Sunday, August 29, 2010

Choctaw aid during An Gorta Mór 1845-1849.

Thank you to the Choctaw.

In 1847, midway through the Great Irish Famine (1845–1849), a group of American Indians of the Choctaw tribe collected $710 (although many articles say the original amount was $170 after a misprint in Angie Debo's "The Rise and Fall of the Choctaw Republic") and sent it to help starving Irish men, women and children. "It had been just 16 years since the Choctaw people had experienced the Trail of Tears, and they had faced starvation.

It was an amazing gesture. By today's standards, it might be a million dollars." according to Judy Allen, editor of the Choctaw Nation of Oklahoma's newspaper, "Bishinik", based at the Oklahoma Choctaw tribal headquarters in Durant, Oklahoma.

The Choctaws are a Native American tribe originally from the southeast US (Mississippi, Alabama, and Louisiana). They were known as one of the "Five Civilized Tribes”, (Chickasaw, Cherokee, Creek, (a.k.a Muscogee) Seminole, and Choctaw).

The Five Civilized Tribes were called “civilized” by white settlers because they lived in European style settlements as farmers and planters, built stone and brick buildings and even owned slaves. They also dressed in a more European style than the plains Indians and had organized forms of government.

In 1831 President Andrew Jackson (whose parents emigrated from Antrim in Northern Ireland) seized the fertile lands off these tribes and forced them to make a harrowing 500-mile trek to what would be called Indian Territory and then later Oklahoma, known as the “Trail of Tears”.

Of about 20,000 Choctaws who started the journey, more than half perished from exposure, malnutrition, and disease. All this despite the fact that during the War of 1812 the Choctaws had been allies of then General Jackson in his campaign against the British in New Orleans.

The Choctaw’s sympathy towards the plight of the Irish came from their recognition of the similarities between the experiences of the Irish and Choctaw. They note that both were victims of conquest that led to loss of property, forced migration and exile, mass starvation, and cultural suppression.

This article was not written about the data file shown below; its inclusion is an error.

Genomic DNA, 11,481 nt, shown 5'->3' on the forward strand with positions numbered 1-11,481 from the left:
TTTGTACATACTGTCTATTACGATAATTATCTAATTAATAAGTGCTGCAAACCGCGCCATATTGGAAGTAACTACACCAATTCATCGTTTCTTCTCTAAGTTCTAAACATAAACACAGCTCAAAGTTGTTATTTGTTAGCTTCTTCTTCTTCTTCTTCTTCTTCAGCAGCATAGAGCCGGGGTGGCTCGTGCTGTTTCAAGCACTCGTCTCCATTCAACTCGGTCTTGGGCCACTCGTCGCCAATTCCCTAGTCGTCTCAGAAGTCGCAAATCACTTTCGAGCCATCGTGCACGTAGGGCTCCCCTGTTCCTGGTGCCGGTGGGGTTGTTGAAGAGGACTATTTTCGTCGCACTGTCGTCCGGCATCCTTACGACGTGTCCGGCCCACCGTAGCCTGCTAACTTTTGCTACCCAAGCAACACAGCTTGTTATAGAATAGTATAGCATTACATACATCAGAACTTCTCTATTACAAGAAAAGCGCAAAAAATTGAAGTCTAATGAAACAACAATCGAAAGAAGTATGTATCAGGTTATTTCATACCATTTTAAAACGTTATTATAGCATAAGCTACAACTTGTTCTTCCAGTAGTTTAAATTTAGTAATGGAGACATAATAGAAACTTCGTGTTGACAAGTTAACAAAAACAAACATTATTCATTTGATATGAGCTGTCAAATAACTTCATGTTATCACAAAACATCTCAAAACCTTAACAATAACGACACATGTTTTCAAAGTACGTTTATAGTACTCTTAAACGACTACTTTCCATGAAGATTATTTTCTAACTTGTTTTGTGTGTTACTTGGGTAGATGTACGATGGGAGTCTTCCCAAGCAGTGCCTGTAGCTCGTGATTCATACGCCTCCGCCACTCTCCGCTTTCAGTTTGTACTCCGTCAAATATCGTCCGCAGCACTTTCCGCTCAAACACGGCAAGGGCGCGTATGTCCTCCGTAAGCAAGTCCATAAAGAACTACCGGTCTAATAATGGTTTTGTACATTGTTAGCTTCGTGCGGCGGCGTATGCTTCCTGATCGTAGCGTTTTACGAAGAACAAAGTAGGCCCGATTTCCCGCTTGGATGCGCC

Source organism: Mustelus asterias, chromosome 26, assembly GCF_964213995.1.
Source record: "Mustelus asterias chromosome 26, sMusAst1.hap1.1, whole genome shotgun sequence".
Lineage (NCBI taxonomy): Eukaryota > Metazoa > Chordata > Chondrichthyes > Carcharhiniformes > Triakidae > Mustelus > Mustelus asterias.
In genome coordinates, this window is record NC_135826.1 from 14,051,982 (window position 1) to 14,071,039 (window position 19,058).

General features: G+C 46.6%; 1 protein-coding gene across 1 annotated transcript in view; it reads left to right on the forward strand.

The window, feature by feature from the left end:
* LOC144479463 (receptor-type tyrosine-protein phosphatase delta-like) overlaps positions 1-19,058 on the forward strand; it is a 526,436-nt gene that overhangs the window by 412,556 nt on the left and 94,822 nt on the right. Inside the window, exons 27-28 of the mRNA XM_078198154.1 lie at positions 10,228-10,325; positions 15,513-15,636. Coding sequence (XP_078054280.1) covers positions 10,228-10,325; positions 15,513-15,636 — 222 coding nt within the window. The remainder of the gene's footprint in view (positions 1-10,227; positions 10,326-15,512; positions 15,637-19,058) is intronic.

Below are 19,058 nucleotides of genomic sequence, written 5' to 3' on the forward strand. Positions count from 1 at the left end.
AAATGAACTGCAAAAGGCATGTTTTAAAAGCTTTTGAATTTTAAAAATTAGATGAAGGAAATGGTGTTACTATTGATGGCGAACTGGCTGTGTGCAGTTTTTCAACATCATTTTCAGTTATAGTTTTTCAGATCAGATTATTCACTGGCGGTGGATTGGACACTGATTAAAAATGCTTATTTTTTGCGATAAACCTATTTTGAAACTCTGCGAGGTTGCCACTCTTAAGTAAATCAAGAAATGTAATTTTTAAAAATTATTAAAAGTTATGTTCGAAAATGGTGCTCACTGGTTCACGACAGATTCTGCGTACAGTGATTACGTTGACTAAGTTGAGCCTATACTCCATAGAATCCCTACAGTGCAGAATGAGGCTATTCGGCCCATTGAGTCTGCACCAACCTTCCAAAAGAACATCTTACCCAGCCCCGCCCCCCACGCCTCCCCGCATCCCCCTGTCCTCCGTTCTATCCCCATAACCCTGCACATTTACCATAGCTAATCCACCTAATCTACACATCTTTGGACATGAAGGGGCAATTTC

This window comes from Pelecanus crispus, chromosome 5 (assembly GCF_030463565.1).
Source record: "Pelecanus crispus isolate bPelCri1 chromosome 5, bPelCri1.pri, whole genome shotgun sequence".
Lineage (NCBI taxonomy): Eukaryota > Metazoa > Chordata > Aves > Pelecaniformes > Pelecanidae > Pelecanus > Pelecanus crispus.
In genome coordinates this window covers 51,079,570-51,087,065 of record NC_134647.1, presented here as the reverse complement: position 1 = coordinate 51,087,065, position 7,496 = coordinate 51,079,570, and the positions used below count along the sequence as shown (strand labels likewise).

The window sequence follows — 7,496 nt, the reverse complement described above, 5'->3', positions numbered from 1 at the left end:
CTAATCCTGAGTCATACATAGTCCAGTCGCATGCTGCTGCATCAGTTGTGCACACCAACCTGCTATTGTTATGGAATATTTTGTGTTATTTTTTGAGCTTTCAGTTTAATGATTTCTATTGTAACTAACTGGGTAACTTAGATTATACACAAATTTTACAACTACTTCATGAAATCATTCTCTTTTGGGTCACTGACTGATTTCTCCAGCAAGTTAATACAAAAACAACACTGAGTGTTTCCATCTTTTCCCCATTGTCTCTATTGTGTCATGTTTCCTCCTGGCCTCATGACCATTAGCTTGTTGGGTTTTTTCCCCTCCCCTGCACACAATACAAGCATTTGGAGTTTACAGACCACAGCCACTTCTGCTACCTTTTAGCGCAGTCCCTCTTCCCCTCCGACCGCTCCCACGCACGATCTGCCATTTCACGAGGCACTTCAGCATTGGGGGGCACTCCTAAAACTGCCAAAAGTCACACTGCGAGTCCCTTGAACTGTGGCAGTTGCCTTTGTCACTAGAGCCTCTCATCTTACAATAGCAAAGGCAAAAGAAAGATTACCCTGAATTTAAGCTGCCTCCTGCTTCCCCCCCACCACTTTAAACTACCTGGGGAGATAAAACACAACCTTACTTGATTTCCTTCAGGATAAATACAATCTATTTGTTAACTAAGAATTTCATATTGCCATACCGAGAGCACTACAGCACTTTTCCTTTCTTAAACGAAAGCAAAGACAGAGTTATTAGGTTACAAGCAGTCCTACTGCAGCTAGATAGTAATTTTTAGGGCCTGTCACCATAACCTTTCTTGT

This extraordinary gift from a people who were themselves impoverished has never been forgotten. In 1997, the 150th anniversary of that generous gesture, a group of Irish people walked with members of the Choktaw Nation along the 500 mile Trail of Tears but in reverse, back to the Choctaw homeland. In so doing they raised over $100,000 for Famine relief in Somalia.


  1. Replies
    1. Thank you.

      We owe our Choctaw brothers and sisters a great debt. I hope we never forget it.


  2. I am learning about the Great Famine in history and after reading Apache by Tanya Landman I became interested in the Native American Indians. We read some Chief Seattle quotes in my CSPE class and now this made me realise just how kind and caring the American Indians were and how uncaring we are now.

    1. Unfortunately you would think that we would have learned by our mistakes but as with all of history the only ones who learn anything from history are the historians. When a number of Irish left our shores and went to America during and after the famine their subsequent treatment of the First Nation/American Indian was shameful. A number of Irish joined the United States army and joined in the ethnic cleansing of the Indian in order to claim their lands. It is a time in our history that really does us no credit whatsoever. As you say, we learned nothing and are as uncaring now as we were then and in the right circumstances human nature being what it is I have no doubt it would be done all over again. However, there is hope as young people like yourself may learn from the past and change attitudes that seem to be still prevalent in the Ireland of today. I speak of racism, discrimination, and intolerance towards those who are different. There is hope :) Hope by name and Hope by nature. Keep smiling.

      Thank you and keep up your studies.